Like a mad scientist plotting revenge in an underground laboratory, for crying out loud.
"Look, Jerry. There's something rotten in that school. More than rotten." He groped for the word and found it but didn't want to use it. The word didn't fit the surroundings, the sun and the bright October afternoon. It was a midnight word, a howling wind word.
"The Vigils?" Jerry asked. He'd lain back on the lawn and was looking at the blue sky, the hurrying autumn clouds.
"That's part of it," The Goober said. He wished they were still running. "Evil," he said.
"What did you say?"
Crazy. Jerry would think he'd flipped. "Nothing," Goober said. “Anyway, I'm not going to play football. It's a personal thing, Jerry." He took a deep breath. "And I'm not going out for track next spring."
They sat in silence.
"What's the matter, Goob?" Jerry finally asked, voice troubled and loaded with concern.
"It's what they do to us, Jerry."
The morning after that first night phone call, Jerry opened his locker and shook his head in disbelief. His poster had been smeared with ink or some kind of blue paint. The message had been virtually obliterated. Do I dare disturb the universe? was now a grotesque jumble of unconnected letters. It was such a senseless, childish act of vandalism that Jerry was more awed than angered. Who'd do such a crazy thing? Looking down, he saw that his new gym sneakers had been slashed, the canvas now limp shreds, rag-like. He'd made the mistake of leaving them here overnight.
Ruining the poster was one thing, a gross act, the work of the animal—and all schools had animals, even Trinity. But there was nothing prankish about ruining the sneakers. That was deliberate, somebody sending him a message.
The telephone calls.
That attack on the football field.
He closed the locker quickly so no one would see the damage. For some reason, he felt ashamed.
“Goober sold his fifty boxes," someone called. Cheers, applause and ear-splitting whistles. The Goober started to step forward in protest.
He had only sold twenty-seven boxes, damn it. He had stopped at twenty-seven to show that he was supporting Jerry, even though nobody knew, not even Jerry. And now the whole thing evaporated and he found himself sinking back in the shadows, as if he could shrivel into invisibility. He didn't want trouble. He'd had enough trouble, and he had held on. But he knew his days at Trinity would be numbered if he walked into that group of jubilant guys and told them to erase the fifty beside his name.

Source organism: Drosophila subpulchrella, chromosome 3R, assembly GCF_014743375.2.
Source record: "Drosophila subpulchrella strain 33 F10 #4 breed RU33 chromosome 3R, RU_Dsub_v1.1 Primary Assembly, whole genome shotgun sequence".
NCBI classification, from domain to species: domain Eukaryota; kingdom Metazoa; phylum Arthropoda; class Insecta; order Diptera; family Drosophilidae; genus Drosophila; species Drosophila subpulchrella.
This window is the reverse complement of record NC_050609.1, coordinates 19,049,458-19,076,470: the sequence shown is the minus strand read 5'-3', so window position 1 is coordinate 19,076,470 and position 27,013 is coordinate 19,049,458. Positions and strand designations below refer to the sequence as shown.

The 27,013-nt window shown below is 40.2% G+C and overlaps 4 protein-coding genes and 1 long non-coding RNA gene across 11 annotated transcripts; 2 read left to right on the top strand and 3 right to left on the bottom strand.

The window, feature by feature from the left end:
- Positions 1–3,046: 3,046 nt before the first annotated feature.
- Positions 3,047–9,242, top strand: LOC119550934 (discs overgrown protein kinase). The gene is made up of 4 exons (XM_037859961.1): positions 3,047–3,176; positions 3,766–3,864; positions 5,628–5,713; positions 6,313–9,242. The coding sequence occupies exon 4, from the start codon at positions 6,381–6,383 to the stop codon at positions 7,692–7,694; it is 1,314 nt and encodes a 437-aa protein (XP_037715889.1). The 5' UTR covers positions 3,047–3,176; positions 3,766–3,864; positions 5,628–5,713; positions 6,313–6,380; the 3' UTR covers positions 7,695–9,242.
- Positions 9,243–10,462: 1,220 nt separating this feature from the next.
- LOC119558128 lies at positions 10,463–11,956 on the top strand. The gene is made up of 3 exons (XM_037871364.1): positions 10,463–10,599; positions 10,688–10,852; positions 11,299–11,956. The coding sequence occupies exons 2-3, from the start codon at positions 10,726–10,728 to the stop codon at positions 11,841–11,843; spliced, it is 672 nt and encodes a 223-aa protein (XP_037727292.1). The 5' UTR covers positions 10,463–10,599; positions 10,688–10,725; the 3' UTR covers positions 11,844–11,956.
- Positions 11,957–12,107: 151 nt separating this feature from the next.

Out in the corridor, The Goober's breath came fast. But otherwise he felt nothing. He willed himself to feel nothing. He didn't feel rotten. He didn't feel like a traitor. He didn't feel small and cowardly. And if he didn't feel all these things, then why was he crying all the way to his locker?
"You listen,” Janza said, cool now, knowing he had struck a vulnerable spot. “You're polluting Trinity. You won't sell the chocolates like everybody else and now we find out you're a fairy." He shook his head in mock, exaggerated admiration. "You're really something, know that? Trinity has tests and ways of weeding the homos out but you were smart enough to get by, weren't you? You must be creaming all over—wow, four hundred ripe young bodies to rub against . . ."
"I'm not a fairy," Jerry cried.
“Kiss me," Janza said, puckering his lips grotesquely.
"You son of a bitch," Jerry said.
The words hung on the air, verbal flags of battle. And Janza smiled, a radiant smile of triumph. This is what he'd wanted all along, of course. This had been the reason for the encounter, the insults.
"What did you call me?" Janza asked.
“A son of a bitch," Jerry said, measuring out the words, saying them deliberately, eager now for the fight.
"What do you say, Renault? Do you accept the rules?"
What could he say? After the phone calls and the beating. After the desecration of his locker. The silent treatment. Pushed downstairs. What they did to Goober, to Brother Eugene. What guys like Archie and Janza did to the school. What they would do to the world when they left Trinity.
Jerry tightened his body in determination. At least this was his chance to strike back, to hit out. Despite the odds Archie had set up with the raffle tickets.
“Okay," Jerry had said.
Triumphantly, he watched Janza floundering on weak, wobbly knees. Jerry turned toward the crowd, seeking—what? Applause? They were booing. Booing him. Shaking his head, trying to reassemble himself, squinting, he saw Archie in the crowd, a grinning, exultant Archie. A new sickness invaded Jerry, the sickness of knowing what he had become, another animal, another beast, another violent person in a violent world, inflicting damage, not disturbing the universe but damaging it. He had allowed Archie to do this to him.
And that crowd out there he had wanted to impress? To prove himself before? Hell, they wanted him to lose, they wanted him killed, for Christ's sake.
"It'll be all right, Jerry."
No it won't. He recognized Goober's voice and it was important to share the discovery with Goober. He had to tell Goober to play ball, to play football, to run, to make the team, to sell the chocolates, to sell whatever they wanted you to sell, to do whatever they wanted you to do. He tried to voice the words but there was something wrong with his mouth, his teeth, his face. But he went ahead anyway, telling Goober what he needed to know. They tell you to do your thing but they don't mean it. They don't want you to do your thing, not unless it happens to be their thing, too. It’s a laugh, Goober, a fake. Don't disturb the universe, Goober, no matter what the posters say.